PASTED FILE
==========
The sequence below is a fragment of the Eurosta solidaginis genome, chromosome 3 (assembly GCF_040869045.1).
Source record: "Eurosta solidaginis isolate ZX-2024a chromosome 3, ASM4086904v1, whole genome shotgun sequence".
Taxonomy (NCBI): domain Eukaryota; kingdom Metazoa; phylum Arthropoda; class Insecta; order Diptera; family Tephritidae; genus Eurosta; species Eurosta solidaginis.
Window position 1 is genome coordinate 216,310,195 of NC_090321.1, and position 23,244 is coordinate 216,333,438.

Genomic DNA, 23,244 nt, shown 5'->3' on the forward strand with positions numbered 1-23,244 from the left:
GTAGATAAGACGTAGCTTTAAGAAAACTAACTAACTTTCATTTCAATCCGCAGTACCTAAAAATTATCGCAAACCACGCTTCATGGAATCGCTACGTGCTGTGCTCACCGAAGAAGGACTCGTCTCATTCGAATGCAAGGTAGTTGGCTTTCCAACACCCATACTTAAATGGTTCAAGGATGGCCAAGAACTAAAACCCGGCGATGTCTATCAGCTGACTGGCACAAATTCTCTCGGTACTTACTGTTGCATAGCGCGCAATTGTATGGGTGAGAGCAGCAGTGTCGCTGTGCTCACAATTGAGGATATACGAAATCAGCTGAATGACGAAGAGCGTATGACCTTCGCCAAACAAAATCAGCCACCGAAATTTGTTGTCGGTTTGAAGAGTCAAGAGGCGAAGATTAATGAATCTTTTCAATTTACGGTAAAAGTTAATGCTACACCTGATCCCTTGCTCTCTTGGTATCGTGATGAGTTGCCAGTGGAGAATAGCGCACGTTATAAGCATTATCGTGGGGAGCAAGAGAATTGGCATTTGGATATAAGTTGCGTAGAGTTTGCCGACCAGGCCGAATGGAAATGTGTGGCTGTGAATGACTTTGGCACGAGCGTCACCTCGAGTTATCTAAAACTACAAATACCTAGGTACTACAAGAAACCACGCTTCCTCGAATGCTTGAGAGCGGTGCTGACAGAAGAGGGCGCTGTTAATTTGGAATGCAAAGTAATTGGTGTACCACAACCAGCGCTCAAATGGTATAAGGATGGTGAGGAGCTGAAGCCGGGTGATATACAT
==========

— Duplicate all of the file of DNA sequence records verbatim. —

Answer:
The sequence below is a fragment of the Eurosta solidaginis genome, chromosome 3 (assembly GCF_040869045.1).
Source record: "Eurosta solidaginis isolate ZX-2024a chromosome 3, ASM4086904v1, whole genome shotgun sequence".
Taxonomy (NCBI): domain Eukaryota; kingdom Metazoa; phylum Arthropoda; class Insecta; order Diptera; family Tephritidae; genus Eurosta; species Eurosta solidaginis.
Window position 1 is genome coordinate 216,310,195 of NC_090321.1, and position 23,244 is coordinate 216,333,438.

Genomic DNA, 23,244 nt, shown 5'->3' on the forward strand with positions numbered 1-23,244 from the left:
GTAGATAAGACGTAGCTTTAAGAAAACTAACTAACTTTCATTTCAATCCGCAGTACCTAAAAATTATCGCAAACCACGCTTCATGGAATCGCTACGTGCTGTGCTCACCGAAGAAGGACTCGTCTCATTCGAATGCAAGGTAGTTGGCTTTCCAACACCCATACTTAAATGGTTCAAGGATGGCCAAGAACTAAAACCCGGCGATGTCTATCAGCTGACTGGCACAAATTCTCTCGGTACTTACTGTTGCATAGCGCGCAATTGTATGGGTGAGAGCAGCAGTGTCGCTGTGCTCACAATTGAGGATATACGAAATCAGCTGAATGACGAAGAGCGTATGACCTTCGCCAAACAAAATCAGCCACCGAAATTTGTTGTCGGTTTGAAGAGTCAAGAGGCGAAGATTAATGAATCTTTTCAATTTACGGTAAAAGTTAATGCTACACCTGATCCCTTGCTCTCTTGGTATCGTGATGAGTTGCCAGTGGAGAATAGCGCACGTTATAAGCATTATCGTGGGGAGCAAGAGAATTGGCATTTGGATATAAGTTGCGTAGAGTTTGCCGACCAGGCCGAATGGAAATGTGTGGCTGTGAATGACTTTGGCACGAGCGTCACCTCGAGTTATCTAAAACTACAAATACCTAGGTACTACAAGAAACCACGCTTCCTCGAATGCTTGAGAGCGGTGCTGACAGAAGAGGGCGCTGTTAATTTGGAATGCAAAGTAATTGGTGTACCACAACCAGCGCTCAAATGGTATAAGGATGGTGAGGAGCTGAAGCCGGGTGATATACAT